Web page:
Many understand “The American Dream” as having the white picket fence. A home, two children, a dog, and a spouse. The successful and stable career, financial security, owning a piece of land, and later passing it down to the children, has been the definition.
In 1931, author James Truslow Adams defined “The American Dream” as “life should be better and richer and fuller for everyone, with opportunity for each according to ability or achievement, regardless of social class or circumstances of birth.” Translation, if you came to America or even are American if you work hard, you can find a job to control your destiny to achieve the ideal life you want in the land of the free.
In 2017 are Chicagoans living “The American Dream or The American Nightmare?” At what point do we look at our success to analyze if we are living the life James Truslow Adams described in 1931. To get a sense of “The American Dream or The American Nightmare,” several Chicagoans who are vested in their careers, communities and families were asked their thoughts. Mainly Chicagoans living on the South Side, who like many, experienced the ills of a tough economy, polarized political climate, a plethora of past disinvestments, and policies that have worked against South Siders. Factor in ethnicity and demographics, how do they feel about The American Dream?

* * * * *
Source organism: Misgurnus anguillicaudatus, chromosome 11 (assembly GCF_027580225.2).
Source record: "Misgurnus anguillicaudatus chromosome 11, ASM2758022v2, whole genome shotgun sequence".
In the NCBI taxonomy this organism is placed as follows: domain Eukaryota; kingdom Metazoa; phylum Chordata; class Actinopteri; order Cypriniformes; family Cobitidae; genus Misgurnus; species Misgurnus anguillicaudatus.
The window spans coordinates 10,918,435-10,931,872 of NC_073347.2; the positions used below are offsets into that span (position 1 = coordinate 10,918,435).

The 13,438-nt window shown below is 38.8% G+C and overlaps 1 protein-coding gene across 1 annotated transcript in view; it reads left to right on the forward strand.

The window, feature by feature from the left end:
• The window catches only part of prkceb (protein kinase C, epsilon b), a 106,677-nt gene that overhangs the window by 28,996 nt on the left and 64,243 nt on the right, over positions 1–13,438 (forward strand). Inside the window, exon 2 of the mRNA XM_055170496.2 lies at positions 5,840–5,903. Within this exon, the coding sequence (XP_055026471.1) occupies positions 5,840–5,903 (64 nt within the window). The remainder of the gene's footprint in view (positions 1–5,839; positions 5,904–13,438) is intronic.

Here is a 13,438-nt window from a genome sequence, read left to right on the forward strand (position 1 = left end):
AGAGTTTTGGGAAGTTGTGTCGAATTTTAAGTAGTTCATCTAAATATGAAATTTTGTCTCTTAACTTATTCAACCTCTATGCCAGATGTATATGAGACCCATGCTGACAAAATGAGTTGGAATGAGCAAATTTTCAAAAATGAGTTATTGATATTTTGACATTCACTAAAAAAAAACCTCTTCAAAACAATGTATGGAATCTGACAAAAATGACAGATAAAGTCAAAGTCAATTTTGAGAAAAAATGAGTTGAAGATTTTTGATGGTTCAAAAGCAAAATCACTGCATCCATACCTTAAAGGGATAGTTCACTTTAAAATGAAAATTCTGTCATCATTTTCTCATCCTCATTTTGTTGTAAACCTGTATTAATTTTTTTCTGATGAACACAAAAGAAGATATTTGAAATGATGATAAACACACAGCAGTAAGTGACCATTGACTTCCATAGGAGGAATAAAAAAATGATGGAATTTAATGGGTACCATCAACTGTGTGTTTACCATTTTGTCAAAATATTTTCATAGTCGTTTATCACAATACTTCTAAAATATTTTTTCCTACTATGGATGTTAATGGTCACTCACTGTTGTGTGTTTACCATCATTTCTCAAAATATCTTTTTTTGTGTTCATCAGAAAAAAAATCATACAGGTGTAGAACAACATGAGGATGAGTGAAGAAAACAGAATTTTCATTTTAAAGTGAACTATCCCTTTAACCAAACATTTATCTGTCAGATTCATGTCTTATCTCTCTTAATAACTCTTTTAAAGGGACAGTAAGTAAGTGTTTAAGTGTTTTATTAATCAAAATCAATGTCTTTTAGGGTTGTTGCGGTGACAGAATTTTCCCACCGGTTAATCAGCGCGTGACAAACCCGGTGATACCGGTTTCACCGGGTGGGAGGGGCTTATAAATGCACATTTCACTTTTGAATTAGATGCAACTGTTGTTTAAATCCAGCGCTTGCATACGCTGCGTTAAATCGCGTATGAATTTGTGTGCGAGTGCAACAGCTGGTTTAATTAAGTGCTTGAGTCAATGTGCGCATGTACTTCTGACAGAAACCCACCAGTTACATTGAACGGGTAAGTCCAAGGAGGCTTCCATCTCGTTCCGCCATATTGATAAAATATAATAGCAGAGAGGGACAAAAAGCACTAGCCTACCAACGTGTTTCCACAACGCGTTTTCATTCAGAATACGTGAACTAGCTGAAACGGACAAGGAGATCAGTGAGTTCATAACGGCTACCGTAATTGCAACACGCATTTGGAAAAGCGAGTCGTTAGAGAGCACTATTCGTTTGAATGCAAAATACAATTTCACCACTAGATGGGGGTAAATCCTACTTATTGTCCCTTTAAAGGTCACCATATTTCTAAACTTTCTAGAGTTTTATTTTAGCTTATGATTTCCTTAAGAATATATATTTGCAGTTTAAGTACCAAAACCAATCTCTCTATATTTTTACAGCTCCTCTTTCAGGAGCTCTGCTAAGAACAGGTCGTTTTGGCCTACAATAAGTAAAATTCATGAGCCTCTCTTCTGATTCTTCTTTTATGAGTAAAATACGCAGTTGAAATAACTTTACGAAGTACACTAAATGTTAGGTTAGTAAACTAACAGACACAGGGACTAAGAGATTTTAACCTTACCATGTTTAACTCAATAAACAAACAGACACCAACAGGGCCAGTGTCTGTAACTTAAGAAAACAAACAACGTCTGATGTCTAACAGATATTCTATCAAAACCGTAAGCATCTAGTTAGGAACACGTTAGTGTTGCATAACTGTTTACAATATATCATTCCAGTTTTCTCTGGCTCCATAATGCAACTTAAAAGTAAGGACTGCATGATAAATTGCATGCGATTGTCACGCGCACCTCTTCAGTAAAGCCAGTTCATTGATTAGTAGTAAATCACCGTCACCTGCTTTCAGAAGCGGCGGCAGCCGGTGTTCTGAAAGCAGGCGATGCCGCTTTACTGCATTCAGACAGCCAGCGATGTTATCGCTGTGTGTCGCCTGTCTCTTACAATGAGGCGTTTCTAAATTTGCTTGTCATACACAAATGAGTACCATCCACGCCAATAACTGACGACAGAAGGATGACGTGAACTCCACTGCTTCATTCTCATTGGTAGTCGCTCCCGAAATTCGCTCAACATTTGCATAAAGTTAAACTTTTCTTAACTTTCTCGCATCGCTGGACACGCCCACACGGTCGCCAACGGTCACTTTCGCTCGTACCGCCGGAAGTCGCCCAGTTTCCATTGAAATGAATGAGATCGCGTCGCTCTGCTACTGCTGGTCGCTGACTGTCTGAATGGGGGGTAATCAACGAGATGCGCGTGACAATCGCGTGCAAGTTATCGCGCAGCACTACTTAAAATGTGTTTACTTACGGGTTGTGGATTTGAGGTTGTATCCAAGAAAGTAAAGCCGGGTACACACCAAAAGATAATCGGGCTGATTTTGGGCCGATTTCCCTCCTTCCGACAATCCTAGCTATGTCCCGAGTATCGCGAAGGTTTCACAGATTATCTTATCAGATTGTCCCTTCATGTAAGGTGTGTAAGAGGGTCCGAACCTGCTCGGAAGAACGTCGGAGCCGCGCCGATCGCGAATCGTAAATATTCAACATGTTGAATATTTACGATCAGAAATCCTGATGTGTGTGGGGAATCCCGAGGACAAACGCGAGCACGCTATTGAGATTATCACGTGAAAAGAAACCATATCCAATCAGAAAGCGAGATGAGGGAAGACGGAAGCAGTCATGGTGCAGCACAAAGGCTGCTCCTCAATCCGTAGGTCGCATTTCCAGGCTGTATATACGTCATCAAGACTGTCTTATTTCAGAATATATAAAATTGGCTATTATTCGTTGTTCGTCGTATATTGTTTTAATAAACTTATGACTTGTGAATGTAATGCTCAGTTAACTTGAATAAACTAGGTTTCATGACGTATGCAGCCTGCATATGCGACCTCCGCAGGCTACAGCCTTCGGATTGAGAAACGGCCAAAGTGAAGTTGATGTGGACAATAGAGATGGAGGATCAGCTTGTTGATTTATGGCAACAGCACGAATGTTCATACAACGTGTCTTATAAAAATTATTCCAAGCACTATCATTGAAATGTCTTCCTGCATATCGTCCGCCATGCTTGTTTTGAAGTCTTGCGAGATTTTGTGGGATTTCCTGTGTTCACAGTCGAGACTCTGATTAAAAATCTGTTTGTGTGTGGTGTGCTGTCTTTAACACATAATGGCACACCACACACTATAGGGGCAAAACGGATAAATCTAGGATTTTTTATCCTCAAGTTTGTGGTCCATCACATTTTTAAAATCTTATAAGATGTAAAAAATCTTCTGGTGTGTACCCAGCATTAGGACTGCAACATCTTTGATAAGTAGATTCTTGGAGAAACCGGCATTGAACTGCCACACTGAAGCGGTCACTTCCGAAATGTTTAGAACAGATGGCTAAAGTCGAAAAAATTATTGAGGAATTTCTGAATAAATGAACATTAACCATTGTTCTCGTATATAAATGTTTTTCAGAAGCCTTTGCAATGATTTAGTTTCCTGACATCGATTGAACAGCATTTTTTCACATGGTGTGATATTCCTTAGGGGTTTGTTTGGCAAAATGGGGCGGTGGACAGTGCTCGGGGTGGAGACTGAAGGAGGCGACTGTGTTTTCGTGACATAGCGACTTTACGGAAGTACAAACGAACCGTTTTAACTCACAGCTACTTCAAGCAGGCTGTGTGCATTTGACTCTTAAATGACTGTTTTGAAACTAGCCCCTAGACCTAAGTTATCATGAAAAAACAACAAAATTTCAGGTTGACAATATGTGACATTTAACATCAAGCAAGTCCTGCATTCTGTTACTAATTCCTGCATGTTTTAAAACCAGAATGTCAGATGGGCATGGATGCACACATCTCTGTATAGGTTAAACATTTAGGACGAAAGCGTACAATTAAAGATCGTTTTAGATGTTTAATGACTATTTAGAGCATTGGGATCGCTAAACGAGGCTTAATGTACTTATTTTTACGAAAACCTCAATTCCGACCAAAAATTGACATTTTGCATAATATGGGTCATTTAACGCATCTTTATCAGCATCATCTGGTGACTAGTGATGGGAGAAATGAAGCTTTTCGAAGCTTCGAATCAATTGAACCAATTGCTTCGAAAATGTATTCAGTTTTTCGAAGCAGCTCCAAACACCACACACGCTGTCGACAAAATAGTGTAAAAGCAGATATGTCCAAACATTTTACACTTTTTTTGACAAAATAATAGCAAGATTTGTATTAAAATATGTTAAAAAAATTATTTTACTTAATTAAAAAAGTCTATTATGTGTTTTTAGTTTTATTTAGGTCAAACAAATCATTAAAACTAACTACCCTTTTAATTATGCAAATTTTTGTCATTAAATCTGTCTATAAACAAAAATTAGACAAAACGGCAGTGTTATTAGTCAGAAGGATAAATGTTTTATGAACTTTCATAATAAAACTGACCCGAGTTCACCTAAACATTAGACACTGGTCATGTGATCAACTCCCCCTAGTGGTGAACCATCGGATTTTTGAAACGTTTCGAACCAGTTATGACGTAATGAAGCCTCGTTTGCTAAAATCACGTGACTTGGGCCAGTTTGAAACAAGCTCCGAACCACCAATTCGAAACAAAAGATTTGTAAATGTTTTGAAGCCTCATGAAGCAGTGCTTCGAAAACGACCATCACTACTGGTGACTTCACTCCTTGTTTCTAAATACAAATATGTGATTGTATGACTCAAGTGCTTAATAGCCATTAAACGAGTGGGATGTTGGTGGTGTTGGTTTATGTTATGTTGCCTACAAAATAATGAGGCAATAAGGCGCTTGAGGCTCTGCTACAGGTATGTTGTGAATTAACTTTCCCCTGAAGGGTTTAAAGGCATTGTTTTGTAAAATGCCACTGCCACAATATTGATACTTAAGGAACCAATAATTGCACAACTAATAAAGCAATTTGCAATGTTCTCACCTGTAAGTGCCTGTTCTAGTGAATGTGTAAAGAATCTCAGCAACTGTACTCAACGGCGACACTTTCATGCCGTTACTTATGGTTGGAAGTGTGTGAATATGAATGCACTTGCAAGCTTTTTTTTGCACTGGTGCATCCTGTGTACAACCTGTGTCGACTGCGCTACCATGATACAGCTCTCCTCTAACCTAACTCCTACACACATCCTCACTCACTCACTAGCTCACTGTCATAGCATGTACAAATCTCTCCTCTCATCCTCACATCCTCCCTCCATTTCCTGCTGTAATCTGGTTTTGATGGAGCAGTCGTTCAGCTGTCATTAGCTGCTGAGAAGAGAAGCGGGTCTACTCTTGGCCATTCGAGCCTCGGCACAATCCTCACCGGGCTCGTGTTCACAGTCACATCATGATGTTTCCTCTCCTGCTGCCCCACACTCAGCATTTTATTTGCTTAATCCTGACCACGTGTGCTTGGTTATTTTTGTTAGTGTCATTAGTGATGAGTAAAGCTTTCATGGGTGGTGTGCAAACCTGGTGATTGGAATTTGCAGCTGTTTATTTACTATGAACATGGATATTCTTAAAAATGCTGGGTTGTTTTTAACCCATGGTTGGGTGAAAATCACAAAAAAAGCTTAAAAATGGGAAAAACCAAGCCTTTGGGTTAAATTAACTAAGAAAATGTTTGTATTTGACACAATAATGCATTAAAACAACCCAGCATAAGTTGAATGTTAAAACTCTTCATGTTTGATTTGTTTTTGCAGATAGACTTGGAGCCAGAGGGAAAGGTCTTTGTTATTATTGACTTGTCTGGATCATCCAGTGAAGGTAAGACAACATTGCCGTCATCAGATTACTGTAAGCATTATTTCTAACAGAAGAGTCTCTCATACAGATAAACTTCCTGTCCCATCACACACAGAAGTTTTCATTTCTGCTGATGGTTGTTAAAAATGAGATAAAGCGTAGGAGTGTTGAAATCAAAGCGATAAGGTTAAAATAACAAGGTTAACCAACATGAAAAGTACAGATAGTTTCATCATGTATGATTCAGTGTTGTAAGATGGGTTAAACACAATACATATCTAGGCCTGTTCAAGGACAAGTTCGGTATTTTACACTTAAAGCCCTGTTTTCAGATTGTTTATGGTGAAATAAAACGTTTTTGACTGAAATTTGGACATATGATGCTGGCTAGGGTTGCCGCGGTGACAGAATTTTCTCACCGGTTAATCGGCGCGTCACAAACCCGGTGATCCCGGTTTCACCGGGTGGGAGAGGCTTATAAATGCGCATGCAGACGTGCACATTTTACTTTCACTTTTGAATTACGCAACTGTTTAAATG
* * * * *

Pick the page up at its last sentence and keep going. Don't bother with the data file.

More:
On Paper It Looks Good: Its Window Dressing
Brian Barker, 37, resides in Greater Grand Crossing with his wife of 2 years, six-month-old son, and owns a 4,000 square foot home. He’s currently a professor at DePaul University, where he teaches hospitality and management. On paper, he’s living “The American Dream,” he’s not quick to jump on the bandwagon of saying he’s living “The Dream” but does feel he is doing well.
“I remained loyal to my community; I returned to my community; it’s a little disheartening because I want more of my community members to do well. It’s difficult to reach any level of success when you know so many others who are not on that path,” said Barker. Any level of success he’s obtained is overshadowed by the guilt of wanting to do more for his community and making a systemic change.
The successful career, the spouse, the beautiful home, and the family are a personal success, also known as window dressing, states Mark Harris. Harris is an Englewood native who currently resides in a condo in Hyde Park with his wife of 2 years. He also happens to be a successful film director. Several of his films, including “Black Coffee and My First Love,” can currently be seen on T.V. One, B.E.T., Centric, and to date, he’s produced over ten films that are either on T.V. or showing on Netflix. When mentioning his accolades, Harris adds there is still a concern for blacks. The black community and improving the lives of black people is something he cannot overlook.
Harris believes he can equally achieve the success of his white counterparts in the film but also feels by telling blacks that if he can make it, they can too is a lie. “I know by telling black people that it’s like saying this world is not designed to keep us in a certain position, or this system is not designed to suffocate us.” You’re leading them to believe that there are not things set in place to work against them. Harris adds that through unity, we can all do it because unity is more important than looking at personal or individual success.
American Sitcoms Shaped Who Lived “The American Dream”